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Craig Freer passes away

It is with great regret that the Munich Kangaroos announce the death of Craig Freer on Sunday 27th March 2016. Craig was a legend of the club having played and been involved in its administration since his arrival in Munich in the late 1990s. A big bloke with an even bigger personality and a huge, ready  laugh, Craig was a generous and valued friend to all of those fortunate enough to know him over the years and a great supporter of the team. Although easy going, in his playing days he could win a game for you off his own boot when his fire was up. He has been missed on the field for many years, and we will now miss him in life.

Our condolences go to his wife, Heike, and young son, Ben, for their tragic loss, as well as to his family in Australia. You, as well as Craig, are in our thoughts and we are deeply saddened by his passing.

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Pasing Hawks secure first Premiership!

The cycle of success in the Bayern League is all too short. The Sendling Blues were the triumphant team two years ago, sweeping all before them in 2010, but were handed a right thrashing in the 2011 Grand Final by the Schwabing Saints.

The Saints continued their strong form into 2012, but were soundly beaten in the final by the team that had been the perennial whipping boys of the league – the Pasing Hawks. Given the quality of players on the field, it is surprising Pasing had not dominated games before, yet while they had often come down to the wire, the team had too often fallen short in previous years.

In 2012, bulked up by Neal Harris and Wiggles, and with Will Langdon back on his feet, the Hawks are a different team and took out years of frustration on the hapless Saints.

Outstanding players for the Hawks where Will and Neal, while Basti der Ripper did a surprisingly good job in neutralizing his opposing number, Klaus Pfannenmuller, in the ruck. The Bürgermeister shot five goals, as did Neil Harris, while Rob Macher mopped up furiously across halfback.

For the Saints, Brod Wells and Klaus tried all day, but were well contained, while Jacob battled hard to try and give some support in the middle. Brett Neale provided some desperate drive from the backline, but with goal machine Kann well held by Wiggles, there was little joy at the business end of the field for the Saints. In fact, if the Hawks hadn’t relaxed in the last five minutes, it could have been a massive blowout instead out of a simple blowout. In fact, the Saints won the last quarter poor by a point, but it mattered little on the scoreboard at the end of the day.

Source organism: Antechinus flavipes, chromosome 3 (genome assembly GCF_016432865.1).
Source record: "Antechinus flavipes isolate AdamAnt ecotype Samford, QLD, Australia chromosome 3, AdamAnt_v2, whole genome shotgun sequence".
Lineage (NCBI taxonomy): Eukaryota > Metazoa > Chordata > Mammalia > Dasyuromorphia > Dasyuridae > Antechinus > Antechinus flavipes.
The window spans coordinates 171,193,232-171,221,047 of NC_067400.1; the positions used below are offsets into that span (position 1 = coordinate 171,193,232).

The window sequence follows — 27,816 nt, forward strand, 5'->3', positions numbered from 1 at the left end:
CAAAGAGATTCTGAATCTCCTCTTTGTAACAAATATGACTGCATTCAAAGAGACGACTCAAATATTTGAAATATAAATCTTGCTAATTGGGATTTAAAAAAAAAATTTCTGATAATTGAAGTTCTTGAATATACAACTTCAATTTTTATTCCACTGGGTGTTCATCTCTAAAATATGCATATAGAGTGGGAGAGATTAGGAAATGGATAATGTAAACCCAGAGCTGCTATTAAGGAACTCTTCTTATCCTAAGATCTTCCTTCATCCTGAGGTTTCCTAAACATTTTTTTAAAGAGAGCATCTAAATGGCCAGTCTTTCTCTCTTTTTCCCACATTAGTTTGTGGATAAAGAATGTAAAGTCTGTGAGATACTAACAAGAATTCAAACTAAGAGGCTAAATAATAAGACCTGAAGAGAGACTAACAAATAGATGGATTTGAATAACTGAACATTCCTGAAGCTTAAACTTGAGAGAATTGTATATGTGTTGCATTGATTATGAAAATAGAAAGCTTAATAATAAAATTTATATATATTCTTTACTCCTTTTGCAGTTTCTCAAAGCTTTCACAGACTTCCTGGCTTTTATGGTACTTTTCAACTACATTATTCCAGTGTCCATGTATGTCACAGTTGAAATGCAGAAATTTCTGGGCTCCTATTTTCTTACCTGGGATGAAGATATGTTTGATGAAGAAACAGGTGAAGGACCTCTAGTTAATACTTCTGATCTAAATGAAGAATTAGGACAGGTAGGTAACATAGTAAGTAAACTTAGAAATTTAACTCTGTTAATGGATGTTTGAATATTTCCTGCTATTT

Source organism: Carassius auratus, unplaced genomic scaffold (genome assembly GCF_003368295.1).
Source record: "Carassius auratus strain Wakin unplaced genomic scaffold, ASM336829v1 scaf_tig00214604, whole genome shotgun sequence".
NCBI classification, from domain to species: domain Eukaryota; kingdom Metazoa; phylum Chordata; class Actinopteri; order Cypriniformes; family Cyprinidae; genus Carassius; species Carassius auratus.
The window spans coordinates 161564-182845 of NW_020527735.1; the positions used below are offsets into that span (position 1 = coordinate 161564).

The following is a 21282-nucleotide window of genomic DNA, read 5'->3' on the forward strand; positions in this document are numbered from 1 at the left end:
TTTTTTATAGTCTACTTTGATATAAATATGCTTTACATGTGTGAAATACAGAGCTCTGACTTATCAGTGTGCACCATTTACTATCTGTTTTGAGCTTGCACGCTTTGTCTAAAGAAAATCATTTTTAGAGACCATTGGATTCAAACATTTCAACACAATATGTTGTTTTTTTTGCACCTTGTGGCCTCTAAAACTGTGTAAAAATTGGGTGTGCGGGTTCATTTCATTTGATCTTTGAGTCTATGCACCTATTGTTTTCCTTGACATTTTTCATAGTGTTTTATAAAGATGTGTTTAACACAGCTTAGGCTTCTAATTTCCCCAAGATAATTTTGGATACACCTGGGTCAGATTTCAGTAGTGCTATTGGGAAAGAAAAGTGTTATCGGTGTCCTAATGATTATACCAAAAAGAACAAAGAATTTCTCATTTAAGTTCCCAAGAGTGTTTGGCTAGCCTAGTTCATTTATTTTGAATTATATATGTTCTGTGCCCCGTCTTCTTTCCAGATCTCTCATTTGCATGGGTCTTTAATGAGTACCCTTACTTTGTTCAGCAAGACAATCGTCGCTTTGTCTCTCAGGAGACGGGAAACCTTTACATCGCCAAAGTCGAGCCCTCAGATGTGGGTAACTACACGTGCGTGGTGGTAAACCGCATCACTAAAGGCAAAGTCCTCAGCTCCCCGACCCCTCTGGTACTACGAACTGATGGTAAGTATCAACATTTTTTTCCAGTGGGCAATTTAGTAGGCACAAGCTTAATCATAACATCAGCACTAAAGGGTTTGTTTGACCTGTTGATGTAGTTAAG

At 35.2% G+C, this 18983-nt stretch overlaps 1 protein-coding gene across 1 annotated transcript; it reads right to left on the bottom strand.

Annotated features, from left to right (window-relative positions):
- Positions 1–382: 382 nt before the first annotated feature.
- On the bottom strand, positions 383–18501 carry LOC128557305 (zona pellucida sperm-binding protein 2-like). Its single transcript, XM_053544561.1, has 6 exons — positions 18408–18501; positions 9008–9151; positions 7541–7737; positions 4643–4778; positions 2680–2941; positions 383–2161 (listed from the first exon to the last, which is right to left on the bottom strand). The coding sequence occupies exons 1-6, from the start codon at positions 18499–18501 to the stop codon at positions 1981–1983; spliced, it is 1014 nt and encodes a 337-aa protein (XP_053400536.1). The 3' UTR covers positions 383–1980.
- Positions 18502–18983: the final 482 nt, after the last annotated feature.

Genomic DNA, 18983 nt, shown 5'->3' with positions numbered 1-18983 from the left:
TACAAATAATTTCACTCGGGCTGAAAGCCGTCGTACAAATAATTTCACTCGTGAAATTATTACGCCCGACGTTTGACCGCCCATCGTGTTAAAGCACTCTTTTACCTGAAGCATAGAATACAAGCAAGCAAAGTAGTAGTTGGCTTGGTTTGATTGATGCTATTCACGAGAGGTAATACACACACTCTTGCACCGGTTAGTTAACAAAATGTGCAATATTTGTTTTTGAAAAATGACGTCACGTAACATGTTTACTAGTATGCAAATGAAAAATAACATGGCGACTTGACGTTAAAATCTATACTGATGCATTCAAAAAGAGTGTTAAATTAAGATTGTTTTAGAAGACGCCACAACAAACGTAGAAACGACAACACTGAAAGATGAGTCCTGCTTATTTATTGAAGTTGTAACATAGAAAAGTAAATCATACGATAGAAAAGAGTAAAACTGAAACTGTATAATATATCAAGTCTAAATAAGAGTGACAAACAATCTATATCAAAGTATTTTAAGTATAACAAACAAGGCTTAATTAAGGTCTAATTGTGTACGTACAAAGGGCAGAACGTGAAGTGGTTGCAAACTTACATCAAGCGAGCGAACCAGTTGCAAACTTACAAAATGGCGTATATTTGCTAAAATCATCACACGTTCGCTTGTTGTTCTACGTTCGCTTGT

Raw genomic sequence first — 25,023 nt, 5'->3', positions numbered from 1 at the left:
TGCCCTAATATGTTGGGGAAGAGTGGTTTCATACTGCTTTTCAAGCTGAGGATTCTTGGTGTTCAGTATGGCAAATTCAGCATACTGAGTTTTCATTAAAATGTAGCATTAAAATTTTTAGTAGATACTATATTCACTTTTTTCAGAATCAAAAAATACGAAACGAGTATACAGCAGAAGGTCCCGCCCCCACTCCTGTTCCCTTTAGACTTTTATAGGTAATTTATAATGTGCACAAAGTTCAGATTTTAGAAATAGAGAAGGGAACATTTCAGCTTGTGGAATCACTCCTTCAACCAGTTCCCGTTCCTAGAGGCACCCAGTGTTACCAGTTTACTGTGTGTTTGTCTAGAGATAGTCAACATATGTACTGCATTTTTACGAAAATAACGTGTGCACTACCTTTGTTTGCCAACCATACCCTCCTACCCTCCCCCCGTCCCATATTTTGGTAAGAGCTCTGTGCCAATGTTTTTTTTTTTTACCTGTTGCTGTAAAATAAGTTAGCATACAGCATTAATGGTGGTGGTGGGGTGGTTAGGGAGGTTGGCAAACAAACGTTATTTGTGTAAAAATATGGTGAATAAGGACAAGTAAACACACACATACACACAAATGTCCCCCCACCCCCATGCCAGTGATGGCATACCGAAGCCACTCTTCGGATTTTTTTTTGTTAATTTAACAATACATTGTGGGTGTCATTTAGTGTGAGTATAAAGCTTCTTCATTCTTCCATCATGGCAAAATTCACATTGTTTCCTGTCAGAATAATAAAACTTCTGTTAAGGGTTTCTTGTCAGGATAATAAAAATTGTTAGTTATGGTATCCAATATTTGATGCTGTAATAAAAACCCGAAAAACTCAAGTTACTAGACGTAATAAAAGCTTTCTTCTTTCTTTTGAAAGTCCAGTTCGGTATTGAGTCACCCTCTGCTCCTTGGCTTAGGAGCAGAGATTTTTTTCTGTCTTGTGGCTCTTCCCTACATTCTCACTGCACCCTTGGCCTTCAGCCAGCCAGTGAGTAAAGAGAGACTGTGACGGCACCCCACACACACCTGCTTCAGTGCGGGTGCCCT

Final scores were 18.8.116 – 7.11.53

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PREMIERS! Munich Kangaroos are 2012 German Champions!

In the short history of Australian Football in Germany, a fierce rivalry has been established between the Munich Kangaroos and Rheinland Lions. Only one other team has ever won a premiership in the history of the league (Frankfurt once) and one additional team appeared in the Grand Final (Berlin in 2011). Munich and Rheinland have traded premiership blows in recent years with the young Rheinland club perhaps having the edge on the ‘Roos.

Rhineland, with only one loss for the year and playing before a strongly partisan crowd at the field at Rhein-Energie Stadion where clear favourites to take out the 2012 premiership. Munich, who had dropped three games for the year, including a last round loss at home to this year’s great improver Hamburg, were the underdogs. One point in their favour was that they were the only club to defeat Rheinland in 2012 (by four points in the second round).

So, the day opened on the immaculate turf outside the Energie Stadium. Both teams were missing key players. Munich, the charging bulldozer known as Michael O’Connor, the tall timber of Al McCowan and Michi Schuardt, as well as game Irishman Charlie Jameson. Rheinland were missing their leading goal scorer Josh Edwards and the maverick Phil Stein among others, but still boasted the midfield strength of Michael Eastham, Michi Dietrich and Max Kolleck, as well as the sublime skills of Luke McBride.

The game was played with 16 per team on the field and 6 interchangers. Ten of the 22 players for Munich had their first game for the club this year. It was clear from the outset that the undersized Munich team would have to play to its best to challenge the might of the Lions.

 

First Quarter

Having won the toss, Rheinland opted to go with the wind, but for the first five minutes it was as if they were actually kicking into a gale force wind. Starting from the first bounce, Munich’s undersized ruckman Johannes Ensslin (Enzo) spring-heeled his way into every dual knocking the ball in Munich’s direction and away from the Lion’s bigger bodied ruckmen. Brod Wells and Neal Harris, who was traded from Rheinland at the end of last season, attacked it with glee, while Will Langdon mopped up at both centre halfback and lead the scoring attacks. Rheinland quickly received the message that Munich was here to spoil the party.